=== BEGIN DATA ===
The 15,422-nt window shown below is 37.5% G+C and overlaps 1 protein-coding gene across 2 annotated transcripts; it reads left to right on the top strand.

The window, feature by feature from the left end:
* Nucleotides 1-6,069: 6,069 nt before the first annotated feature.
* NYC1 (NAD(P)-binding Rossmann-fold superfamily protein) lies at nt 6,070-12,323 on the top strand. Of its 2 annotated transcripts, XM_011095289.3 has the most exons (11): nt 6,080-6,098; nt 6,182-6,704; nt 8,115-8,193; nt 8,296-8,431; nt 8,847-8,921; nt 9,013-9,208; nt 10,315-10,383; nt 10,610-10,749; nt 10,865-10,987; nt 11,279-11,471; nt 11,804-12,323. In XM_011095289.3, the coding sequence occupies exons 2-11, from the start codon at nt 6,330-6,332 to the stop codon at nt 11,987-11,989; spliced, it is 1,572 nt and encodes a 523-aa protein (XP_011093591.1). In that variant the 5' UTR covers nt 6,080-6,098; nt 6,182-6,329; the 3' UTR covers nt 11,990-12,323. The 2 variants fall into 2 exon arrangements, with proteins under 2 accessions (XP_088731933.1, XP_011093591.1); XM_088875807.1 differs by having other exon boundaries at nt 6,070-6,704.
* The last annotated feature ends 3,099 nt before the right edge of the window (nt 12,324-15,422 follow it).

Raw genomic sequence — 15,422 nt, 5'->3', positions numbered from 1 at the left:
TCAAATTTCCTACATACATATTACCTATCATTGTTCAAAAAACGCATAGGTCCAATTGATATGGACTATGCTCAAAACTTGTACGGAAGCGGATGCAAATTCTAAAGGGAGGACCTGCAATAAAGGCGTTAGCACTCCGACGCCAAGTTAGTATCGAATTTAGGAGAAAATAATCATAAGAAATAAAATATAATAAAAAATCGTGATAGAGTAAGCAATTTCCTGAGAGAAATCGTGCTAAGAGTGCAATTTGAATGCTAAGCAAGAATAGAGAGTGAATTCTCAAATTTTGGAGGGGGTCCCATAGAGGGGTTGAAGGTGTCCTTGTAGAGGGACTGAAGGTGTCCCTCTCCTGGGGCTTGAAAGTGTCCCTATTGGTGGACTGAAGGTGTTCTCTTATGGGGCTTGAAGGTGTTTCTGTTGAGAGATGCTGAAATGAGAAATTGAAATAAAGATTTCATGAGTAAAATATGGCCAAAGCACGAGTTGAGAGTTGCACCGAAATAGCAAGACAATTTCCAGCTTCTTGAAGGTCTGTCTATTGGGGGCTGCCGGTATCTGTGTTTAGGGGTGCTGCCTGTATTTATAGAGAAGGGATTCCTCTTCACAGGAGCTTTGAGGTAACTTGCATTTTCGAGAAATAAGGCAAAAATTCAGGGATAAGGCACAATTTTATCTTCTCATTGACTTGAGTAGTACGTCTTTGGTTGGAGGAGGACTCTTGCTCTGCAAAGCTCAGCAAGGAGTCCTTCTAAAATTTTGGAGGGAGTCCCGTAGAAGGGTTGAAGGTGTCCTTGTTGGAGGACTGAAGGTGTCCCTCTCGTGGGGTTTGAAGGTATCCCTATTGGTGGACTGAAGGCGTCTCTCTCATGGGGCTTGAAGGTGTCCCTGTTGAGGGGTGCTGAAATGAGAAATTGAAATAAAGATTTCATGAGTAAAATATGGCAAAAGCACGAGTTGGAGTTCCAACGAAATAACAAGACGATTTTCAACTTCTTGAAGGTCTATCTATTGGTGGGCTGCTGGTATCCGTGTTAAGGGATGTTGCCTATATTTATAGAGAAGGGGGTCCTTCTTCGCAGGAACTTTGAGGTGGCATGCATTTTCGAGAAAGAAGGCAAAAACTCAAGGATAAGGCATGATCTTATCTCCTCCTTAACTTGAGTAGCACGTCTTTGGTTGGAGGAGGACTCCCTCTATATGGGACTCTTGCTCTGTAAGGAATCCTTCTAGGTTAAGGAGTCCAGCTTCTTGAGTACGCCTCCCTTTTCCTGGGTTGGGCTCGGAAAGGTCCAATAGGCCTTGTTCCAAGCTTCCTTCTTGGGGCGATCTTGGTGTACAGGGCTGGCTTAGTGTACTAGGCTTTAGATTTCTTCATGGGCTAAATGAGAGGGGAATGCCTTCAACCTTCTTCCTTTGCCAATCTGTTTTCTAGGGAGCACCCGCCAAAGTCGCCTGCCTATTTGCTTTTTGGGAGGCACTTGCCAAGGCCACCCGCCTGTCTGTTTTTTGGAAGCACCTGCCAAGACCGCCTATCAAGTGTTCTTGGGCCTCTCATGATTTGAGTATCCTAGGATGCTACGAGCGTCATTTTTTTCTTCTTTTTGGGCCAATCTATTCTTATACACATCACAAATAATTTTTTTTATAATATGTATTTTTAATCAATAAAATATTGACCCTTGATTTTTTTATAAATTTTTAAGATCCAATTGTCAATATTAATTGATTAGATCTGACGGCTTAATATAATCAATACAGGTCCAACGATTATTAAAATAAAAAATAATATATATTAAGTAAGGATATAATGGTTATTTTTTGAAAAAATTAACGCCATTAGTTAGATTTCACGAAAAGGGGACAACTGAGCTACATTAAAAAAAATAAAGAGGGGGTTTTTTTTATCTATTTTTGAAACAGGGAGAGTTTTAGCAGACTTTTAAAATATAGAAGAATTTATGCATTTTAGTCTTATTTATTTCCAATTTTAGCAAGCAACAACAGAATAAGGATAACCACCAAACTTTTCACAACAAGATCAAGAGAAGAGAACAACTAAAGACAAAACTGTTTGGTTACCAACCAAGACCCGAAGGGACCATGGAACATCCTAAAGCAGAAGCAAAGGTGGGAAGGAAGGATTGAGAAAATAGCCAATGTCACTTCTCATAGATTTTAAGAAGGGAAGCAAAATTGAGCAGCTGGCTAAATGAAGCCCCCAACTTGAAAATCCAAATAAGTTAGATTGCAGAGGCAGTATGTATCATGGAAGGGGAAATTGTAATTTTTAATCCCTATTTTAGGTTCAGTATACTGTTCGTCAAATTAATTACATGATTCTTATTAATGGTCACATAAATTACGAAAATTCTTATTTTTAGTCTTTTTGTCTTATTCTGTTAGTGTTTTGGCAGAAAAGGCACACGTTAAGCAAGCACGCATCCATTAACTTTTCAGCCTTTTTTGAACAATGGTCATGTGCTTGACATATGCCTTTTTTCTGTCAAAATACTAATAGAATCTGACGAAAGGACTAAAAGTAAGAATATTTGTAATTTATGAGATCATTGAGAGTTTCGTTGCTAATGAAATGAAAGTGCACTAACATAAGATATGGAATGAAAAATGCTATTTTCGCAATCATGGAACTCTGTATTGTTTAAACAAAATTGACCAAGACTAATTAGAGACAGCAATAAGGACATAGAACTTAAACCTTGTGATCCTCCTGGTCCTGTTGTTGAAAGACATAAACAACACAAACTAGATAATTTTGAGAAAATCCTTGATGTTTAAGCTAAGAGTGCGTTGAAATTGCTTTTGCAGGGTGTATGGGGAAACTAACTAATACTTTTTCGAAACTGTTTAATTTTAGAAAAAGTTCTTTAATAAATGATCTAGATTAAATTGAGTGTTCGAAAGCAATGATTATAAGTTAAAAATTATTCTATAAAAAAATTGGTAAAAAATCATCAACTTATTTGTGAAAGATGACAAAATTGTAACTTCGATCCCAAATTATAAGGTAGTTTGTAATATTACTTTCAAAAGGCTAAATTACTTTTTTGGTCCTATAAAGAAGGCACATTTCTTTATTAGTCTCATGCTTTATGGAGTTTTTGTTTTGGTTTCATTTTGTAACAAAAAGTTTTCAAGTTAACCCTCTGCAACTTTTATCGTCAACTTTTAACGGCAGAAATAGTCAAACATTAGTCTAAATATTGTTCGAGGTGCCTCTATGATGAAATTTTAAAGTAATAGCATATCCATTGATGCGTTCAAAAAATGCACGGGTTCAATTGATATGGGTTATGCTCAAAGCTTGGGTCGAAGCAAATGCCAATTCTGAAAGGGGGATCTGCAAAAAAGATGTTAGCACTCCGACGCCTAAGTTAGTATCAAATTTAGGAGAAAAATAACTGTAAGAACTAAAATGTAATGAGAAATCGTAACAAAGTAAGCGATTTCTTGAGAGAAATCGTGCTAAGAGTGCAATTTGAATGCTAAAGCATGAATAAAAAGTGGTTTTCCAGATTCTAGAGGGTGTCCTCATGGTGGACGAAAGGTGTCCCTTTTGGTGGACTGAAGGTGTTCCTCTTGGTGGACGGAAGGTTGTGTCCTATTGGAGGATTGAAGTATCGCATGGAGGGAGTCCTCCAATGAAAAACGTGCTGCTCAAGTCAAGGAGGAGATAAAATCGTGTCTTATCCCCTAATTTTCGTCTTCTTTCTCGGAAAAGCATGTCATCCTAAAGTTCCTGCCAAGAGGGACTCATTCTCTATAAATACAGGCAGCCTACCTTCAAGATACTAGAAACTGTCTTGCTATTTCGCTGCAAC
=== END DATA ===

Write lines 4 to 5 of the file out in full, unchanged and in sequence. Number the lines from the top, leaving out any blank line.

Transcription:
* NYC1 (NAD(P)-binding Rossmann-fold superfamily protein) lies at nt 6,070-12,323 on the top strand. Of its 2 annotated transcripts, XM_011095289.3 has the most exons (11): nt 6,080-6,098; nt 6,182-6,704; nt 8,115-8,193; nt 8,296-8,431; nt 8,847-8,921; nt 9,013-9,208; nt 10,315-10,383; nt 10,610-10,749; nt 10,865-10,987; nt 11,279-11,471; nt 11,804-12,323. In XM_011095289.3, the coding sequence occupies exons 2-11, from the start codon at nt 6,330-6,332 to the stop codon at nt 11,987-11,989; spliced, it is 1,572 nt and encodes a 523-aa protein (XP_011093591.1). In that variant the 5' UTR covers nt 6,080-6,098; nt 6,182-6,329; the 3' UTR covers nt 11,990-12,323. The 2 variants fall into 2 exon arrangements, with proteins under 2 accessions (XP_088731933.1, XP_011093591.1); XM_088875807.1 differs by having other exon boundaries at nt 6,070-6,704.
* The last annotated feature ends 3,099 nt before the right edge of the window (nt 12,324-15,422 follow it).